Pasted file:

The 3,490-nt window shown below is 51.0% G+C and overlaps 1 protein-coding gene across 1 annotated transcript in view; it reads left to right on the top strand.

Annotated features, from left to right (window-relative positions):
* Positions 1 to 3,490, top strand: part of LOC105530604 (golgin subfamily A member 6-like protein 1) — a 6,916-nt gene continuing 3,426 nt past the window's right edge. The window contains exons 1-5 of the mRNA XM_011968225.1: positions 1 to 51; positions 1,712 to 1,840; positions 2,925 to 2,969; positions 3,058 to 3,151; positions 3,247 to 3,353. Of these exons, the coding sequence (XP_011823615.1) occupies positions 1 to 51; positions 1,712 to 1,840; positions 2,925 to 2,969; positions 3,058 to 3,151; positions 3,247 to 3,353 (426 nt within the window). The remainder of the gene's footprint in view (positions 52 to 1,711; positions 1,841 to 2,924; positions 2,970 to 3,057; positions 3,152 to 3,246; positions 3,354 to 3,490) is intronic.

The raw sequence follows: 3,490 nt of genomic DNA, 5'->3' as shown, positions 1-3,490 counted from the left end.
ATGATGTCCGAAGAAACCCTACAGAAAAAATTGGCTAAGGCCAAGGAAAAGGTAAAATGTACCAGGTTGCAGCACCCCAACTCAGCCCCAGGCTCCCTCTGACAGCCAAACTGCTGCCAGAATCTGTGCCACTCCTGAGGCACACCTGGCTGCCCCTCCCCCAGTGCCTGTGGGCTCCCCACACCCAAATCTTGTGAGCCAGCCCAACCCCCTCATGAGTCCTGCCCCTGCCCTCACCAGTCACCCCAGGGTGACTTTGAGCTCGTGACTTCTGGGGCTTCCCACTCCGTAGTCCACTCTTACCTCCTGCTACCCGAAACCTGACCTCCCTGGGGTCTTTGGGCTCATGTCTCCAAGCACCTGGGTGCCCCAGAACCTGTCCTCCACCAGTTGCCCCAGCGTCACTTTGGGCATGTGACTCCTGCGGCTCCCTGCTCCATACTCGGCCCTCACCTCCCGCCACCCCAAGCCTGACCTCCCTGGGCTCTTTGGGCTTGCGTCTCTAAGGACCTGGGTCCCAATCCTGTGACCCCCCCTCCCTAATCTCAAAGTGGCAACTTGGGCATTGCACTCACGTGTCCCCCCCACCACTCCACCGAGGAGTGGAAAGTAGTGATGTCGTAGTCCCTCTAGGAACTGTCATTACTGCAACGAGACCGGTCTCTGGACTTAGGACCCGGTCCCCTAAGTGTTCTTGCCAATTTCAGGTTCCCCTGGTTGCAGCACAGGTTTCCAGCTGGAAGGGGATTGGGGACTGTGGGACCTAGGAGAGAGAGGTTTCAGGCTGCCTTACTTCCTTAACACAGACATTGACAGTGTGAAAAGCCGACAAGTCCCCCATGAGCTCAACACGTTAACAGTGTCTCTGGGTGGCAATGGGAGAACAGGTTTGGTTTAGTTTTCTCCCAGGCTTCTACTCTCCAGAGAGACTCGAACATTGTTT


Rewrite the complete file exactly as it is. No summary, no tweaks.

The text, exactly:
The 3,490-nt window shown below is 51.0% G+C and overlaps 1 protein-coding gene across 1 annotated transcript in view; it reads left to right on the top strand.

Annotated features, from left to right (window-relative positions):
* Positions 1 to 3,490, top strand: part of LOC105530604 (golgin subfamily A member 6-like protein 1) — a 6,916-nt gene continuing 3,426 nt past the window's right edge. The window contains exons 1-5 of the mRNA XM_011968225.1: positions 1 to 51; positions 1,712 to 1,840; positions 2,925 to 2,969; positions 3,058 to 3,151; positions 3,247 to 3,353. Of these exons, the coding sequence (XP_011823615.1) occupies positions 1 to 51; positions 1,712 to 1,840; positions 2,925 to 2,969; positions 3,058 to 3,151; positions 3,247 to 3,353 (426 nt within the window). The remainder of the gene's footprint in view (positions 52 to 1,711; positions 1,841 to 2,924; positions 2,970 to 3,057; positions 3,152 to 3,246; positions 3,354 to 3,490) is intronic.

The raw sequence follows: 3,490 nt of genomic DNA, 5'->3' as shown, positions 1-3,490 counted from the left end.
ATGATGTCCGAAGAAACCCTACAGAAAAAATTGGCTAAGGCCAAGGAAAAGGTAAAATGTACCAGGTTGCAGCACCCCAACTCAGCCCCAGGCTCCCTCTGACAGCCAAACTGCTGCCAGAATCTGTGCCACTCCTGAGGCACACCTGGCTGCCCCTCCCCCAGTGCCTGTGGGCTCCCCACACCCAAATCTTGTGAGCCAGCCCAACCCCCTCATGAGTCCTGCCCCTGCCCTCACCAGTCACCCCAGGGTGACTTTGAGCTCGTGACTTCTGGGGCTTCCCACTCCGTAGTCCACTCTTACCTCCTGCTACCCGAAACCTGACCTCCCTGGGGTCTTTGGGCTCATGTCTCCAAGCACCTGGGTGCCCCAGAACCTGTCCTCCACCAGTTGCCCCAGCGTCACTTTGGGCATGTGACTCCTGCGGCTCCCTGCTCCATACTCGGCCCTCACCTCCCGCCACCCCAAGCCTGACCTCCCTGGGCTCTTTGGGCTTGCGTCTCTAAGGACCTGGGTCCCAATCCTGTGACCCCCCCTCCCTAATCTCAAAGTGGCAACTTGGGCATTGCACTCACGTGTCCCCCCCACCACTCCACCGAGGAGTGGAAAGTAGTGATGTCGTAGTCCCTCTAGGAACTGTCATTACTGCAACGAGACCGGTCTCTGGACTTAGGACCCGGTCCCCTAAGTGTTCTTGCCAATTTCAGGTTCCCCTGGTTGCAGCACAGGTTTCCAGCTGGAAGGGGATTGGGGACTGTGGGACCTAGGAGAGAGAGGTTTCAGGCTGCCTTACTTCCTTAACACAGACATTGACAGTGTGAAAAGCCGACAAGTCCCCCATGAGCTCAACACGTTAACAGTGTCTCTGGGTGGCAATGGGAGAACAGGTTTGGTTTAGTTTTCTCCCAGGCTTCTACTCTCCAGAGAGACTCGAACATTGTTT